• Equipment and resources reflect the cultures in the local community

      Contribution/mana tangata – opportunities for learning are equitable, and each child's contribution is valued.

      • Resources should reflect differing attitudes and feelings that will help children to accept other people who are different from themselves.
      • Equipment should encourage children to solve conflicts in a peaceful way and will develop positive and constructive attitudes to competition.

      Communication/mana reo – the languages and symbols of children's own and other cultures are promoted and protected.

      A range of resources that support and promote communication are available:

      • Books, language, talking, storytelling, puppets, listening and Māori resources
      • Papatūānuku/natural materials stones, bark, shells, etc
      • Written language – te reo Māori visually seen, numbers, waiata, etc.
      • Equipment and resources to support creative expression in areas such as art, music, dance, construction
      • Greeting each person in their language
      • Visual resources
      • Music and instruments from other countries
      • Fantasy play – dress-up clothes, eating utensils, etc.
      • Puzzles and books
      • Resources from support agencies for families to access
      • Opportunities for emerging literacy
      • Equipment, furniture and layout to support conversations e.g. cushions, sofas, mat/carpet.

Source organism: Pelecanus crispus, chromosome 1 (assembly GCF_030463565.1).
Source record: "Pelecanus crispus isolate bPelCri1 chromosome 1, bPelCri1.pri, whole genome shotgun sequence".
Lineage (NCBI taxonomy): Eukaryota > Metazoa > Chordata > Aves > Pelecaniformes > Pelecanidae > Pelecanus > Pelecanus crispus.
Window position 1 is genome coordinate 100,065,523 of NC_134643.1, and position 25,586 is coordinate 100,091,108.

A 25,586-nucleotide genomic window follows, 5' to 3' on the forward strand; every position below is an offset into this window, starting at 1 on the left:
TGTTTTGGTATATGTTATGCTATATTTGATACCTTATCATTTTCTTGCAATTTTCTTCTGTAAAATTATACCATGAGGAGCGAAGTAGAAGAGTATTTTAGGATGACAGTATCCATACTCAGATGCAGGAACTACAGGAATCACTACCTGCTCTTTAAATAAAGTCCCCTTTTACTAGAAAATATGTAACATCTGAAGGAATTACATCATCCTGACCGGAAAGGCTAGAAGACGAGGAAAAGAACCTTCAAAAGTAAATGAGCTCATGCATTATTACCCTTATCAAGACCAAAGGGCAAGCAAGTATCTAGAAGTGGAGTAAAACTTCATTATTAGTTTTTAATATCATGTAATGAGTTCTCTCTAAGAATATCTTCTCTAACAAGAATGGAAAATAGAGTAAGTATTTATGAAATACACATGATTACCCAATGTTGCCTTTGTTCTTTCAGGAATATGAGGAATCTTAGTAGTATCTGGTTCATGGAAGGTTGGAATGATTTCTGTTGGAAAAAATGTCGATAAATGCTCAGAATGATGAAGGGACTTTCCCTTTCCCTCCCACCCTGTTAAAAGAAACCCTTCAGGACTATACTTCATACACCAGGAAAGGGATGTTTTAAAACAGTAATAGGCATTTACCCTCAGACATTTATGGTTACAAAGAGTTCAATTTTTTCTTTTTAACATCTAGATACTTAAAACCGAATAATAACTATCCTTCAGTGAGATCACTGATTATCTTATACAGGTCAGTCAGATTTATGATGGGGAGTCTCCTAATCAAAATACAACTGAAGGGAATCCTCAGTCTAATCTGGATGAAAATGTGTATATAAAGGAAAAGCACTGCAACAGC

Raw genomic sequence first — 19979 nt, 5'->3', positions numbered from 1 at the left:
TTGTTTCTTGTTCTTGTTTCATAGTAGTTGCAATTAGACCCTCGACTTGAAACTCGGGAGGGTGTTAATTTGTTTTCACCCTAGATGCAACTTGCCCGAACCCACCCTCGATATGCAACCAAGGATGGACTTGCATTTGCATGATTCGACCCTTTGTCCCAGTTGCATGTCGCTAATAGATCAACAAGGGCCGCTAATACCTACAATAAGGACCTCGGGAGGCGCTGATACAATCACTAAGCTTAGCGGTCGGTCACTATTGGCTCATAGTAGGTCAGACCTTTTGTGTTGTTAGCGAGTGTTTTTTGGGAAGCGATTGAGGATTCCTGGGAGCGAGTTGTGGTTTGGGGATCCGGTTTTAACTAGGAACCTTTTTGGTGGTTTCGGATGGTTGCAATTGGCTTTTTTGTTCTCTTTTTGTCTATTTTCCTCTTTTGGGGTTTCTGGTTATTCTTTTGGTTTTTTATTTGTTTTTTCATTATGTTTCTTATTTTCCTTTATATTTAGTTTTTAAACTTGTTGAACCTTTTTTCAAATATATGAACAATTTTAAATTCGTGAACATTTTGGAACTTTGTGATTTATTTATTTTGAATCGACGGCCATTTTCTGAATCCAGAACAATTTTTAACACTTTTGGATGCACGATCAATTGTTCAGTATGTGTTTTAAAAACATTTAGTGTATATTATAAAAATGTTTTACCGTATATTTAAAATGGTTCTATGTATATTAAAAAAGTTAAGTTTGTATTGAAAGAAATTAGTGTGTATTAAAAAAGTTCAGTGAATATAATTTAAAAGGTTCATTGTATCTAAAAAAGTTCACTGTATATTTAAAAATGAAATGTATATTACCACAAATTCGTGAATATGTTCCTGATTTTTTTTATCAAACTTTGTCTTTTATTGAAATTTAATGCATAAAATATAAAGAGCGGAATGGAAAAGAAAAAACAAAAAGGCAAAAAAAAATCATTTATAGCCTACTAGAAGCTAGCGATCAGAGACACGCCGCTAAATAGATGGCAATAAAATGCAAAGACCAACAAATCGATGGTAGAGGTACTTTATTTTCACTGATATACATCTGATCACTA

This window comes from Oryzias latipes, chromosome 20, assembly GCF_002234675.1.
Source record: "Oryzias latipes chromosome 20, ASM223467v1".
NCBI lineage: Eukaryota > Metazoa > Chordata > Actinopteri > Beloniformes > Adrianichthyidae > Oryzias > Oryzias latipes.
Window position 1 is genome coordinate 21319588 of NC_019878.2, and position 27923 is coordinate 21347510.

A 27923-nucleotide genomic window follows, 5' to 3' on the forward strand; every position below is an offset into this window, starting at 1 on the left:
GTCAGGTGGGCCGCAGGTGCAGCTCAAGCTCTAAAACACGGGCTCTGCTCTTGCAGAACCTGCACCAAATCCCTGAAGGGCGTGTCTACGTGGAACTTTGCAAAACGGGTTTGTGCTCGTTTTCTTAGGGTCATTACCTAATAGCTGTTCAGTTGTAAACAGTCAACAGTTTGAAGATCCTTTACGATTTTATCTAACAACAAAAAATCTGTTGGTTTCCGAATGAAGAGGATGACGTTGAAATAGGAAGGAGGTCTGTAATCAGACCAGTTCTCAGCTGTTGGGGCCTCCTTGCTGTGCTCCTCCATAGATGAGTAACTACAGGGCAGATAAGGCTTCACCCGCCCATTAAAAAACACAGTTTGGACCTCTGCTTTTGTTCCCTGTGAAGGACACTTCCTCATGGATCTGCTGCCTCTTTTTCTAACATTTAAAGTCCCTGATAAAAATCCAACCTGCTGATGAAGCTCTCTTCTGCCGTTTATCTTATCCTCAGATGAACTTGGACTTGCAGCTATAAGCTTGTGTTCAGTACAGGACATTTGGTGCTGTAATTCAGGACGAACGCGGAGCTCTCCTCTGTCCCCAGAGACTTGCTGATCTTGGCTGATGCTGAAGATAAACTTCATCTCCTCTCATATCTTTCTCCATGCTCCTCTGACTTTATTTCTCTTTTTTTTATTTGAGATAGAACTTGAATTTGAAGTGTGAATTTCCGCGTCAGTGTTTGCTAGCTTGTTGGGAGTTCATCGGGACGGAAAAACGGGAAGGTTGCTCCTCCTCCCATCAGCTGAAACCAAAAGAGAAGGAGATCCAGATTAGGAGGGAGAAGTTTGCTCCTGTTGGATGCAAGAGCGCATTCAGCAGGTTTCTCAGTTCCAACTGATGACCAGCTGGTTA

Exploration/mana aturoa – the child learns through active exploration of the environment.

      The following equipment and resources could be available to children:

      • Books and storytelling props
      • Puzzles and manipulative equipment
      • Blocks
      • Materials that foster creativity
      • Dough and clay
      • Dramatic play resources
      • Sand
      • Water
      • Natural materials (for example, stones, bark, shells), animals, and science resources (for example, magnifying glasses, magnets, microscopes, experiment books), etc
      • Carpentry equipment and resources that promote physically active play resources (for example, cardboard, blankets, wood) that enable large constructions such as huts, boats, etc Paper, pens, rulers, etc
      • Papatūānuku/natural materials
      • ICT equipment
  • Equipment lists
    • In an environment that provides opportunities for choices, planning and problem solving, children have access to, and can easily obtain, a variety of tools and resources. Educators should consider what equipment, resources and materials are readily available in their home environments that can be used by children. A service may supplement an educator’s home resources by providing their own resource/toy library lending facility that educators can access.